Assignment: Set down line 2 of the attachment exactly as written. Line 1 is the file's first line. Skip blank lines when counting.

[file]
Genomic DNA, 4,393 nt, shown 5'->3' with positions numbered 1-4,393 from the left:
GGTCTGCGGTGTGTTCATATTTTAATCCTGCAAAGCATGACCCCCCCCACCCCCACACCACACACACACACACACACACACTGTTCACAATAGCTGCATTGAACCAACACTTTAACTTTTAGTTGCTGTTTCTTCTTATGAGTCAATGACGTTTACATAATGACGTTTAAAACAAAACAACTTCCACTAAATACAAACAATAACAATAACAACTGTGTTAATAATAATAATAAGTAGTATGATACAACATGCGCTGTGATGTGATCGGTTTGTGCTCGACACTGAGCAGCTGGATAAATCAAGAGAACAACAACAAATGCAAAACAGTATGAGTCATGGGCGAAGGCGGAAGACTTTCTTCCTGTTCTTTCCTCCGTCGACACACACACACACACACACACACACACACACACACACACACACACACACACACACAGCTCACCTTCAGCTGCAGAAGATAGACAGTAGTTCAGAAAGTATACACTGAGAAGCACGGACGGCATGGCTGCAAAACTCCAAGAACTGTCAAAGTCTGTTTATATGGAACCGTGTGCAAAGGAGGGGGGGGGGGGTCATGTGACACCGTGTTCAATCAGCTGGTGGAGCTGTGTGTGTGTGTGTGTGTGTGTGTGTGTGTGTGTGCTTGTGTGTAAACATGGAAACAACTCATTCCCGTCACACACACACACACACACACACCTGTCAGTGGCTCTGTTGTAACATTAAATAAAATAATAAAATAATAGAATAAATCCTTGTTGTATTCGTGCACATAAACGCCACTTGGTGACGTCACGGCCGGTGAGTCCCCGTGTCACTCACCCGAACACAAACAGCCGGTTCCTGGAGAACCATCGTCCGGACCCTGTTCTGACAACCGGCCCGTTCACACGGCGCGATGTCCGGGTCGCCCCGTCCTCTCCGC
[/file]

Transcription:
GGTCTGCGGTGTGTTCATATTTTAATCCTGCAAAGCATGACCCCCCCCACCCCCACACCACACACACACACACACACACACTGTTCACAATAGCTGCATTGAACCAACACTTTAACTTTTAGTTGCTGTTTCTTCTTATGAGTCAATGACGTTTACATAATGACGTTTAAAACAAAACAACTTCCACTAAATACAAACAATAACAATAACAACTGTGTTAATAATAATAATAAGTAGTATGATACAACATGCGCTGTGATGTGATCGGTTTGTGCTCGACACTGAGCAGCTGGATAAATCAAGAGAACAACAACAAATGCAAAACAGTATGAGTCATGGGCGAAGGCGGAAGACTTTCTTCCTGTTCTTTCCTCCGTCGACACACACACACACACACACACACACACACACACACACACACACACACACACACACAGCTCACCTTCAGCTGCAGAAGATAGACAGTAGTTCAGAAAGTATACACTGAGAAGCACGGACGGCATGGCTGCAAAACTCCAAGAACTGTCAAAGTCTGTTTATATGGAACCGTGTGCAAAGGAGGGGGGGGGGGGTCATGTGACACCGTGTTCAATCAGCTGGTGGAGCTGTGTGTGTGTGTGTGTGTGTGTGTGTGTGTGTGTGCTTGTGTGTAAACATGGAAACAACTCATTCCCGTCACACACACACACACACACACACCTGTCAGTGGCTCTGTTGTAACATTAAATAAAATAATAAAATAATAGAATAAATCCTTGTTGTATTCGTGCACATAAACGCCACTTGGTGACGTCACGGCCGGTGAGTCCCCGTGTCACTCACCCGAACACAAACAGCCGGTTCCTGGAGAACCATCGTCCGGACCCTGTTCTGACAACCGGCCCGTTCACACGGCGCGATGTCCGGGTCGCCCCGTCCTCTCCGC